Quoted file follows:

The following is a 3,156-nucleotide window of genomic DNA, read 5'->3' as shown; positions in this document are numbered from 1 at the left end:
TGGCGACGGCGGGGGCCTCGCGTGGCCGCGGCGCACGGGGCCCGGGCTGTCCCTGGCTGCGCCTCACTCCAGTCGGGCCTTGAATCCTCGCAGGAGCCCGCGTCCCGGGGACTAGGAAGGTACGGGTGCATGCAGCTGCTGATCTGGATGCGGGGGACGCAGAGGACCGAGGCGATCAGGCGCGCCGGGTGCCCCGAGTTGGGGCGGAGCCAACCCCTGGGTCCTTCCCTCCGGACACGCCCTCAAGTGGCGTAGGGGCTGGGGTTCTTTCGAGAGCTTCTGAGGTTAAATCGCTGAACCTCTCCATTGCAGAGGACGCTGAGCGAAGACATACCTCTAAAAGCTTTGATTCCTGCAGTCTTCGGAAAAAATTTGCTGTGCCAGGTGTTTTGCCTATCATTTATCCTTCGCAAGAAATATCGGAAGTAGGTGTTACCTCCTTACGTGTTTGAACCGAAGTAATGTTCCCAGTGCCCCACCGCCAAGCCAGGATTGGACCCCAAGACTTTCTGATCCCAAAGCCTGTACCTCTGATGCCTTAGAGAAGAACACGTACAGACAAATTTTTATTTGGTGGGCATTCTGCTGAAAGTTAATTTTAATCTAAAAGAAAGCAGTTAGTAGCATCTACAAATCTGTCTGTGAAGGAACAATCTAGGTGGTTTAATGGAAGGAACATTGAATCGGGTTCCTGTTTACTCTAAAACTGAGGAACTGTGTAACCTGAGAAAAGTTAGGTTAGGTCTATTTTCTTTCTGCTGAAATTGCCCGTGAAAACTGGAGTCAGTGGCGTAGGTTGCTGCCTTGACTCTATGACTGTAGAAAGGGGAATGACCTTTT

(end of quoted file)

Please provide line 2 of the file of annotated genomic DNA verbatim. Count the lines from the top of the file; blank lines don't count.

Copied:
TGGCGACGGCGGGGGCCTCGCGTGGCCGCGGCGCACGGGGCCCGGGCTGTCCCTGGCTGCGCCTCACTCCAGTCGGGCCTTGAATCCTCGCAGGAGCCCGCGTCCCGGGGACTAGGAAGGTACGGGTGCATGCAGCTGCTGATCTGGATGCGGGGGACGCAGAGGACCGAGGCGATCAGGCGCGCCGGGTGCCCCGAGTTGGGGCGGAGCCAACCCCTGGGTCCTTCCCTCCGGACACGCCCTCAAGTGGCGTAGGGGCTGGGGTTCTTTCGAGAGCTTCTGAGGTTAAATCGCTGAACCTCTCCATTGCAGAGGACGCTGAGCGAAGACATACCTCTAAAAGCTTTGATTCCTGCAGTCTTCGGAAAAAATTTGCTGTGCCAGGTGTTTTGCCTATCATTTATCCTTCGCAAGAAATATCGGAAGTAGGTGTTACCTCCTTACGTGTTTGAACCGAAGTAATGTTCCCAGTGCCCCACCGCCAAGCCAGGATTGGACCCCAAGACTTTCTGATCCCAAAGCCTGTACCTCTGATGCCTTAGAGAAGAACACGTACAGACAAATTTTTATTTGGTGGGCATTCTGCTGAAAGTTAATTTTAATCTAAAAGAAAGCAGTTAGTAGCATCTACAAATCTGTCTGTGAAGGAACAATCTAGGTGGTTTAATGGAAGGAACATTGAATCGGGTTCCTGTTTACTCTAAAACTGAGGAACTGTGTAACCTGAGAAAAGTTAGGTTAGGTCTATTTTCTTTCTGCTGAAATTGCCCGTGAAAACTGGAGTCAGTGGCGTAGGTTGCTGCCTTGACTCTATGACTGTAGAAAGGGGAATGACCTTTT